The Lighthouse is a ministry to far more of its community members than just me. Since it first opened, it’s done everything from paying part of college students’ tuition to ministering to grieving parents who have lost a child. They’ve even ministered to recovering drug addicts, providing counseling and a safe place to be on a day when they have nowhere else to go.

“People come here looking for hope,” Debbie said. “It’s a place they can be comfortable without being preached at.”

Not that faith isn’t an important part of the Lighthouse. Several staff members double as pastors at the Lighthouse Church, and anytime I’m struggling with anything to do with faith, they can always help me sort it out. Stephen was the first person at the Lighthouse to hear my testimony, and Amy has given me advice on everything from prayer to finding God in a difficult situation. It’s hard not to love God when you spend so much time with people who talk about Him so much. When I walk into the Lighthouse, I can feel God there. When I need to hear Him speak, that’s where I go to wait for it. I’m not the only one—people host worship services there, meet to pray with friends, or just to spend quiet time by themselves with their Bible. If the church is a place where people go to be with God, then the Lighthouse is its own kind of church.

Perhaps one of the most striking aspects of the Lighthouse is the art you encounter there. From paintings on the walls to the chalkboard art displaying parts of the menu, to songs played by local musicians on open mic nights, the Lighthouse wants to give people the chance to express themselves. It’s an open project, and everyone gets to contribute.

Whatever talent anyone can bring to the table, its welcome—community, after all, is meant to create.

One of the best nights I spent there was the swing dance. There was talk among the staff about hosting one every month, but as far as I know the one I went to several months ago was the most recent to actually happen. I didn’t have a dress, or a date, or any idea how to swing dance—but nothing in the world could have kept me from showing up.

I had never seen the back patio look as beautiful as it did that night. Christmas lights were strung up around the wooden stage, forming a makeshift dance floor with a few tables and chairs on the edges. Frank Sinatra and Michael Buble floated on the evening wind. The sun was just beginning to set, casting a gentle glow on the small circle of partygoers that started out the night. I had been planning on sitting most of the dance out, but Amy and Stephen had other ideas.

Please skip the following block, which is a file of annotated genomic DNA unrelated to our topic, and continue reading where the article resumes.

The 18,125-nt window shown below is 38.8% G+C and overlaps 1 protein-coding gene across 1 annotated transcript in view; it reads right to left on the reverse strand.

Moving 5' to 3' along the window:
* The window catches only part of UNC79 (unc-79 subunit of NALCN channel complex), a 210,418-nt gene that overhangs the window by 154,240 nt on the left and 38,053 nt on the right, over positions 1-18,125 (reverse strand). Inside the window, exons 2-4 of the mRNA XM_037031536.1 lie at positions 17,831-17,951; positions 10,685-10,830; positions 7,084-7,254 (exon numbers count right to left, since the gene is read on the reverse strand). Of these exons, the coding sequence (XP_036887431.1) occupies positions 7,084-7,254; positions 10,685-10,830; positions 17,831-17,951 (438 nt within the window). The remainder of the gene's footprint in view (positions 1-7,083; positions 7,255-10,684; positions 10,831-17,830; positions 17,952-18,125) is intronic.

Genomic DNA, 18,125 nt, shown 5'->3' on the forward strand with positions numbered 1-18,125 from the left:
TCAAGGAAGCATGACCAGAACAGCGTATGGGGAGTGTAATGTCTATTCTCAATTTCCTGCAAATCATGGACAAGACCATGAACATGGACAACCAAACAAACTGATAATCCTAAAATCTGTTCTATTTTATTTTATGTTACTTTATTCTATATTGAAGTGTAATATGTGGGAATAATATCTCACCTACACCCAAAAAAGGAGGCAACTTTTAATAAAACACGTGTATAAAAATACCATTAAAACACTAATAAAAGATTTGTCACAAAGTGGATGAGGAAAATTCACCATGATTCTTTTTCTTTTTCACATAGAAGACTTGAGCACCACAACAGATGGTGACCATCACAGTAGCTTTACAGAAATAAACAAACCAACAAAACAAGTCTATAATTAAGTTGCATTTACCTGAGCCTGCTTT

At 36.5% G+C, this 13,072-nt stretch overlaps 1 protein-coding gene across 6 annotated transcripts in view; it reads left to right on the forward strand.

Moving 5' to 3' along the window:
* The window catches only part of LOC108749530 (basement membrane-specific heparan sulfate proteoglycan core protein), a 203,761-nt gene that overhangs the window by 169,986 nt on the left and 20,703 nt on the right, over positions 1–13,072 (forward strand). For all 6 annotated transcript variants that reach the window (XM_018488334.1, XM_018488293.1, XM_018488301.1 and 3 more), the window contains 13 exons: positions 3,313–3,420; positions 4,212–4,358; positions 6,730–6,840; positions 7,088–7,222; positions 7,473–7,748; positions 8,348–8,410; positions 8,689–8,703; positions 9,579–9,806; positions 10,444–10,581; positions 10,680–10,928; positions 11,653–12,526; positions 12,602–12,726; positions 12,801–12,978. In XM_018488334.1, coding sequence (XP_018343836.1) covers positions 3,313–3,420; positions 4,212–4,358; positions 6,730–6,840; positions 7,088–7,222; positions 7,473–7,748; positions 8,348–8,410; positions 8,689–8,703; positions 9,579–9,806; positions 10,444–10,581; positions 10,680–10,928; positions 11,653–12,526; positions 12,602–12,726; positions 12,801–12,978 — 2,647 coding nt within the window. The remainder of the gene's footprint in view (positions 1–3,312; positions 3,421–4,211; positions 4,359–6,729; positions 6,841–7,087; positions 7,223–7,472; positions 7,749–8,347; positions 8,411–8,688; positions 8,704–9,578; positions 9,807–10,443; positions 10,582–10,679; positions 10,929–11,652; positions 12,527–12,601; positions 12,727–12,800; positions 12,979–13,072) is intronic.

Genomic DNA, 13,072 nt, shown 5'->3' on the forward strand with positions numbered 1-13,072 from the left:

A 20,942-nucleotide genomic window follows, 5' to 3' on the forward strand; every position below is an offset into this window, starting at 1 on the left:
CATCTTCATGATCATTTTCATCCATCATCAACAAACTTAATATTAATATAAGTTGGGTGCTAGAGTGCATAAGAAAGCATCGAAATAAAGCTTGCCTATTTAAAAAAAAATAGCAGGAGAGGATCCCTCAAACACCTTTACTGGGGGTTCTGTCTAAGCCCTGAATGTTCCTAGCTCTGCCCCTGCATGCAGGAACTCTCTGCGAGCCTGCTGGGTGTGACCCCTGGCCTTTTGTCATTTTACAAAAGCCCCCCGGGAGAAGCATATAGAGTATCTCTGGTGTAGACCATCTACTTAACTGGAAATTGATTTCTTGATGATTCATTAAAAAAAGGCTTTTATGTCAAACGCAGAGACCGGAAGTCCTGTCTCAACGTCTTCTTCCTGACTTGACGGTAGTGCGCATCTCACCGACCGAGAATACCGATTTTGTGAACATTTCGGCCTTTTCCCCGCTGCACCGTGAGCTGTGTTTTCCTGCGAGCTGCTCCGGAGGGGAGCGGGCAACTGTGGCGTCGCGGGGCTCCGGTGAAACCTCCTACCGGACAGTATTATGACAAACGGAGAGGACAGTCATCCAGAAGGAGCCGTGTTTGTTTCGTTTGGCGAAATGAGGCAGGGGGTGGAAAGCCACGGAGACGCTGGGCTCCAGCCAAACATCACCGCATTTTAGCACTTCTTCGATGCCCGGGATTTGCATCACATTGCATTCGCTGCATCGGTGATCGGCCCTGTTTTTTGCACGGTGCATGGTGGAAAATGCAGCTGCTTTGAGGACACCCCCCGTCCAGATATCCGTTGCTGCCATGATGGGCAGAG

Despite my protestations, I set my mug of coffee down on a nearby table and let myself be pulled into a crash course in swing dancing. Stephen was a patient teacher, no matter how many times I managed to step on his feet.

The night wore on and the sun set, leaving the glow of Christmas lights to illuminate my steps as I alternating between dancing and sitting off to the side, talking to the staff and regulars.

My coffee grew cold as I met Stephen’s roommate Zach, swapped stories of classes student life, and even heard one regular’s story of how Stephen and Amy had saved his life on a cliff-diving adventure gone wrong. As the night went on, I lost myself in a whirlwind of lights, smiling faces, and jazzy Frank Sinatra numbers. Around eleven, the lights were turned off and everyone started getting ready to go home, but I could have danced for another hour at least.

It was a very different evening than my usual time spent curled up on the couch reading, but the Lighthouse was doing the same work on me—it made it impossible for me to be shy; I was too busy laughing and dancing. I couldn’t stay closed-off when I was sweaty and out of breath and smiling from ear to ear.

My friends made it impossible to keep to myself.

At the end of the day, what’s the goal?

The people, Debbie says.

“It’s not about money, it’s about ministry,” she added.

The Lighthouse is the kind of place you can find staff members sitting down to talk with people when they have a slow business day, and customers joke with the baristas while they’re placing an order.

As long as they’re reaching out to someone who needs it, it’s considered a good day. If someone needs prayer, or a friend, or just a cup of hot coffee, the Lighthouse is the place to go. I’ve seen it grow into a place that feels more like home than a business, and I know it isn’t stopping there. The people at the Lighthouse is here to make a difference, and they’re only getting better at it.

And me? I’m at the same place I’ve always been, sitting at my little table with a hot, medium Galaxy to drink.

This place looks so much brighter than it did the first time I was here—or maybe I’m just seeing it with brighter eyes. Everything here holds a memory and a lesson in how to open up. The Lighthouse and I have both been so good for each other, and we’ve both grown since we met. From a scared, lonely girl and a worn-out pawnshop to a friend and a beautiful coffee shop—and I can’t wait to see where we go next.